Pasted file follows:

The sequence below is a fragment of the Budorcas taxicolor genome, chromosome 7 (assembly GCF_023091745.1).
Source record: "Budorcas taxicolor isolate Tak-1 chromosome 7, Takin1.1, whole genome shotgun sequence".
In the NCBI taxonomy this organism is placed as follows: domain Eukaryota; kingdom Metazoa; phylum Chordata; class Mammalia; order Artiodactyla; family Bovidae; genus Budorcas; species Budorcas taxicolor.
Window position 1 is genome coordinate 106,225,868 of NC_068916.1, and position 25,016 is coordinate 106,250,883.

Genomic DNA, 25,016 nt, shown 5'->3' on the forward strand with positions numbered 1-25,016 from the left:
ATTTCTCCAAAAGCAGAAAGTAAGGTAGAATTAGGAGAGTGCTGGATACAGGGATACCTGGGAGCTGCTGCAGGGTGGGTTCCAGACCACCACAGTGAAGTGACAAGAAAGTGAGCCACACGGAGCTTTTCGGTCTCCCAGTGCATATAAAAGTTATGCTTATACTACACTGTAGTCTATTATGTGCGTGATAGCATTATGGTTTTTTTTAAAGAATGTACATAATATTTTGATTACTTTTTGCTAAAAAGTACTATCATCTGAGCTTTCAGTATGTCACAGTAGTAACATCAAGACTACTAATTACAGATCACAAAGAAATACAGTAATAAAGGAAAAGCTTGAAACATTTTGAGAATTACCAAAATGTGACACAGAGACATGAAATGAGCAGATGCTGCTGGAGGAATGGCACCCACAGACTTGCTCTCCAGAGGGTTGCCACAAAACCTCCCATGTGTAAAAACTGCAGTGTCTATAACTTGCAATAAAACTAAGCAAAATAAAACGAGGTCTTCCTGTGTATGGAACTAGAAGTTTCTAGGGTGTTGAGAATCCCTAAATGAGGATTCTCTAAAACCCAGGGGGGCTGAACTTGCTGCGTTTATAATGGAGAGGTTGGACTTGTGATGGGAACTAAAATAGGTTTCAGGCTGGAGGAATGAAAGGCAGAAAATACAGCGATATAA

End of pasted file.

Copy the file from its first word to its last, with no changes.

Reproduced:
The sequence below is a fragment of the Budorcas taxicolor genome, chromosome 7 (assembly GCF_023091745.1).
Source record: "Budorcas taxicolor isolate Tak-1 chromosome 7, Takin1.1, whole genome shotgun sequence".
In the NCBI taxonomy this organism is placed as follows: domain Eukaryota; kingdom Metazoa; phylum Chordata; class Mammalia; order Artiodactyla; family Bovidae; genus Budorcas; species Budorcas taxicolor.
Window position 1 is genome coordinate 106,225,868 of NC_068916.1, and position 25,016 is coordinate 106,250,883.

Genomic DNA, 25,016 nt, shown 5'->3' on the forward strand with positions numbered 1-25,016 from the left:
ATTTCTCCAAAAGCAGAAAGTAAGGTAGAATTAGGAGAGTGCTGGATACAGGGATACCTGGGAGCTGCTGCAGGGTGGGTTCCAGACCACCACAGTGAAGTGACAAGAAAGTGAGCCACACGGAGCTTTTCGGTCTCCCAGTGCATATAAAAGTTATGCTTATACTACACTGTAGTCTATTATGTGCGTGATAGCATTATGGTTTTTTTTAAAGAATGTACATAATATTTTGATTACTTTTTGCTAAAAAGTACTATCATCTGAGCTTTCAGTATGTCACAGTAGTAACATCAAGACTACTAATTACAGATCACAAAGAAATACAGTAATAAAGGAAAAGCTTGAAACATTTTGAGAATTACCAAAATGTGACACAGAGACATGAAATGAGCAGATGCTGCTGGAGGAATGGCACCCACAGACTTGCTCTCCAGAGGGTTGCCACAAAACCTCCCATGTGTAAAAACTGCAGTGTCTATAACTTGCAATAAAACTAAGCAAAATAAAACGAGGTCTTCCTGTGTATGGAACTAGAAGTTTCTAGGGTGTTGAGAATCCCTAAATGAGGATTCTCTAAAACCCAGGGGGGCTGAACTTGCTGCGTTTATAATGGAGAGGTTGGACTTGTGATGGGAACTAAAATAGGTTTCAGGCTGGAGGAATGAAAGGCAGAAAATACAGCGATATAA